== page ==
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What’s the Actual Risk of Your Child Being Kidnapped?

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Read Time: 3 minutes

Kidnapping remains one of the top 3 fears of American parents despite its (thank God!) rarity.

One way to fight that outsized fear is to watch the video below. Then, if you’re wondering about the actual odds of your child being kidnapped by a stranger — versus other, low-likelihood (thank God!) dangers — we’ve got plenty of stats below:

Video by Mike Kraus at MYLKmedia.

Note: It is hard to find stats that exactly match up with each other — for instance, there are different age cut-offs (13, 17, 18…). Nonetheless, here goes:

Bikes, Feet, Cars:




To see the trends from 1975 to the present, visit this graph. Good news: All those deaths have gone down tremendously!

Other dangers:

  • About 100 children, most younger than school age, die from falls, says Stanford Medicine.

Here are the “Top 10” risks to children, from Statista.

AND NOW: The Risk of a Child Being Kidnapped by a Stranger

The media like to report that “460,000 children go missing every year.” But that number does not represent children who are kidnapped, says University of Delaware Sociology & Criminal Justice Prof. Joel Best.

Instead, that number comes from a 2017 report by the Department of Justice on missing children. To qualify – we realize that’s a strange word — a person under age 18 just had to be missing for more than an hour.

So when the survey asked parents: Did your kids ever go missing? Some replied, “Yes,” and gave scenarios like this:

  • An 8-year-old got off at the wrong bus stop and his frantic parents called the cops.
  • A 10-year-old came home from the beach and went to bed – but her parents thought she was still outside.
  • A divorced mom violated a court order by taking her 9-year-old out of state.
  • A 17-year-old girl, pregnant, ran away. 

So, of the nearly half MILLION missing children, the report concluded (in a footnote), about 105 were “stereotypical kidnappings” – police-speak for abductions like you see on Law & Order. Most of those victims were teens. And 92% of them made it home safe.

A more recent DOJ study found “The data do not demonstrate any change in rates” from the earlier study.

So: The risk of a minor getting abducted by a stranger? With about 72 million kids 0-17 in America, the odds are about 1 in 720,000, or closing in on 1 in a million.

Other 1 in a Million Odds:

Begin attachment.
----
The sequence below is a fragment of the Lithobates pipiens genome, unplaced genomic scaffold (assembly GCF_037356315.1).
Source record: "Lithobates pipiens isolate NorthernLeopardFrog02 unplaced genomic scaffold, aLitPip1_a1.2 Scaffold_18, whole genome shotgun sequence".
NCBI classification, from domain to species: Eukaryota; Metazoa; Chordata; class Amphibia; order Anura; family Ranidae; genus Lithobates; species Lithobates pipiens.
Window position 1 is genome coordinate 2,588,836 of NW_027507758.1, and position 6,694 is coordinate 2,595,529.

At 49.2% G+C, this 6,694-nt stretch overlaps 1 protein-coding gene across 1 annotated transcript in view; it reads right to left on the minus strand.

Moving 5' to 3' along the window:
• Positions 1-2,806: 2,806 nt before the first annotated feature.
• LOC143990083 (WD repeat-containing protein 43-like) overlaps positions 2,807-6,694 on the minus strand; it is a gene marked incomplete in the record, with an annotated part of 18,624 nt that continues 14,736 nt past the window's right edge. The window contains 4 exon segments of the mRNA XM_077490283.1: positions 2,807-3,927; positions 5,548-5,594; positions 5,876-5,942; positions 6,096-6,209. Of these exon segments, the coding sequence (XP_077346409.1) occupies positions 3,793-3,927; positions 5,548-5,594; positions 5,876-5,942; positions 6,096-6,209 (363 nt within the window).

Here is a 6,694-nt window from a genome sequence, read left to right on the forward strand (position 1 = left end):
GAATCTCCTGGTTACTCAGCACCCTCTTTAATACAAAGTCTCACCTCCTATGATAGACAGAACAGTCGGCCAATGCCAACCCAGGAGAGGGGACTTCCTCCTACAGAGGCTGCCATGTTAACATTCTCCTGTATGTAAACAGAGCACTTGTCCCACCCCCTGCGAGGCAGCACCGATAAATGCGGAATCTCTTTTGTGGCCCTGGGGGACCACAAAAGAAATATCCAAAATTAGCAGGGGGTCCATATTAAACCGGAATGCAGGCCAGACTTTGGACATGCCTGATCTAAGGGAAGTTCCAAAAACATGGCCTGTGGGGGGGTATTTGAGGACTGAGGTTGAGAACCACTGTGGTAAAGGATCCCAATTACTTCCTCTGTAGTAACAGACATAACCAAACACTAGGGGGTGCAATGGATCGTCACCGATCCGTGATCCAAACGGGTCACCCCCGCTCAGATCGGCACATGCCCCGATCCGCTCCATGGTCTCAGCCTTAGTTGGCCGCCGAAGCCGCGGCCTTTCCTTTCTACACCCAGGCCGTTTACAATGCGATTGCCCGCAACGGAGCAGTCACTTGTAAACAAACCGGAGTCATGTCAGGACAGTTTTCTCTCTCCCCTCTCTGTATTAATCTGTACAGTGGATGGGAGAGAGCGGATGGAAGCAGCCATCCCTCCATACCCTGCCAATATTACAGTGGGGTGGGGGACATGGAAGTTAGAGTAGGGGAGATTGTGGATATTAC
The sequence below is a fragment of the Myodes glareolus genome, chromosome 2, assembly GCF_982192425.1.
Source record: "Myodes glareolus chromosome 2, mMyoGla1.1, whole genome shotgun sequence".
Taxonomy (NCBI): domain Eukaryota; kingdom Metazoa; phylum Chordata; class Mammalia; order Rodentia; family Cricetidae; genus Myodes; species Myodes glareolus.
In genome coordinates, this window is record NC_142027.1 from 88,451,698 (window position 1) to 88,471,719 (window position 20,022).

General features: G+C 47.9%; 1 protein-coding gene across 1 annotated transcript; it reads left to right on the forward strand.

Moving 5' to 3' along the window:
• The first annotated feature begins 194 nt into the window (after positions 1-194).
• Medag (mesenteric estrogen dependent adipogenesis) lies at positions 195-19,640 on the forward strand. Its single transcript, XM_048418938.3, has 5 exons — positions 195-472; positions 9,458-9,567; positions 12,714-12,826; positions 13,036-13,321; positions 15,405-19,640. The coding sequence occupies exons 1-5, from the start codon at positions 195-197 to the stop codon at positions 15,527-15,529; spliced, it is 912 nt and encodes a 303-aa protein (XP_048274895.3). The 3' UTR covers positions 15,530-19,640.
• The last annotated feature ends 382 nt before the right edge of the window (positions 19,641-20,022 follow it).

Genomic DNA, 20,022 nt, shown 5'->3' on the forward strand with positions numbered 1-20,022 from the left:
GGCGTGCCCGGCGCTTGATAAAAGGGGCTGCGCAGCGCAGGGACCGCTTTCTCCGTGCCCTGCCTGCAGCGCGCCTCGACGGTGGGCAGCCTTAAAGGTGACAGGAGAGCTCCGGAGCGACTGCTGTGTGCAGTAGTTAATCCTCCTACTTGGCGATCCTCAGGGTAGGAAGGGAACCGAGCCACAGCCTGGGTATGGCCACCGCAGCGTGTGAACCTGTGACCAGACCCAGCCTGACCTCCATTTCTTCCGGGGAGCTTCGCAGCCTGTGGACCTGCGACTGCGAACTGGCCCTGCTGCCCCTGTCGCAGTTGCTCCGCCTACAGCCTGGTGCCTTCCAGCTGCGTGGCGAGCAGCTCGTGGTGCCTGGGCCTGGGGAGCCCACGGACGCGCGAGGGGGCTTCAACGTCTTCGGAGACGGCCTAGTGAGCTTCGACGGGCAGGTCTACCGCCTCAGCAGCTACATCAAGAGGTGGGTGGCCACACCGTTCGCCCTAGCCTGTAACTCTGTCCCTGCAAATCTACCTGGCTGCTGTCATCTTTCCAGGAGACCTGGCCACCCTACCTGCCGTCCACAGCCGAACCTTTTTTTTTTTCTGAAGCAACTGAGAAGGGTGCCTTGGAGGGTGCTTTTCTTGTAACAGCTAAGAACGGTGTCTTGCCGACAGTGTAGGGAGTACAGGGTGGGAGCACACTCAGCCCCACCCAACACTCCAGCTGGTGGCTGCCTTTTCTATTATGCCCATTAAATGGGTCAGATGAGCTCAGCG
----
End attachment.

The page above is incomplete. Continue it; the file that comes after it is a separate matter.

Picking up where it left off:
This list from Berkeley includes:

  • Odds that one of the next 24 babies born in the U.S. will become President.
  • Odds that 20 coin tosses in a row will come up tails.
  • Odds that you will win the California State Powerball lotto if you buy 6 tickets a week for a year.

A Little Last Bit of Perspective and Reassurance:

The risk of kids dying is going DOWN.

50 years ago the death rate was 6 children per 10,000 kids aged *1-19. Now it’s 2 per 10,000, says MacLean’s Magazine.

We are lucky to be living in these not-perfectly-safe but pretty-darn-safe times.


  1. CChris says:

    Explain exactly how it is preventable? Go ahead…let the canned talking points fly. They are facile, and they are wrong but, go ahead.

  2. AAdam Cohen says:

    Maybe I misunderstood Heather’s comment, but I thought she was saying, have the rates of *kidnappings* gone done because parents have become more cautious? After all, if they’re constantly being supervised these days, and rarely if ever allowed to free-range, than it’s maybe expected that there are hardly any actual abductions now. I’ve wondered the same thing as Heather.

    One piece of data that might be helpful is the trendline for kidnappings over time. Is there data on the yearly number of kidnappings going back to, say, the 70s? Have kidnappings always been low, or is this a recent phenomena that tracks the increase in helicopter parenting?

  3. RRaymond Brown says:

    Article in the NYT. Parents are not letting their kids go to sleep-overs or are having lateovers or a “mommy-and-me sleepover”. Why? Fear the parents have. When I was 9 I would have sleepovers at my neighbor’s house, it was no big deal for anyone, but how times (perceptions) have changed.–9X&smid=url-share

  4. AAviva Grasso says:

    Nope. The rates have gone down mostly because of policy changes that require bike helmets on kids, safer cars, and child safety seats, plus other initiatives that have lowered speed limits and redesigned streets to make crossing easier.

  5. CCary says:

    The statistics currently used include eighteen and nineteen-year-olds, who are adults, not children. When those are eliminated, the count drops significantly. Most of the deaths are accidental shootings, not intentional. Sure, those can all be prevented, and should be; however, you can pass all the gun laws of your dreams, but psychos, terrorists, and criminals are not going to obey them, and are going to keep on doing what they do. Taking guns away from law-abiding people, who were never going to shoot anyone, anyway, will accomplish nothing except to make criminals bolder in the knowledge that they’ll have no opposition if they want to shoot people.

  6. HHeather Wood says:

    My question is have these rates dropped so significantly since 1975 precisely because parents have become more cautious. I’m not arguing for more fear, just wondering how well the logic holds up.

  7. AAlexandra says:

    Unfortunately, the current leading cause of death for children is something that is far more preventable – firearms.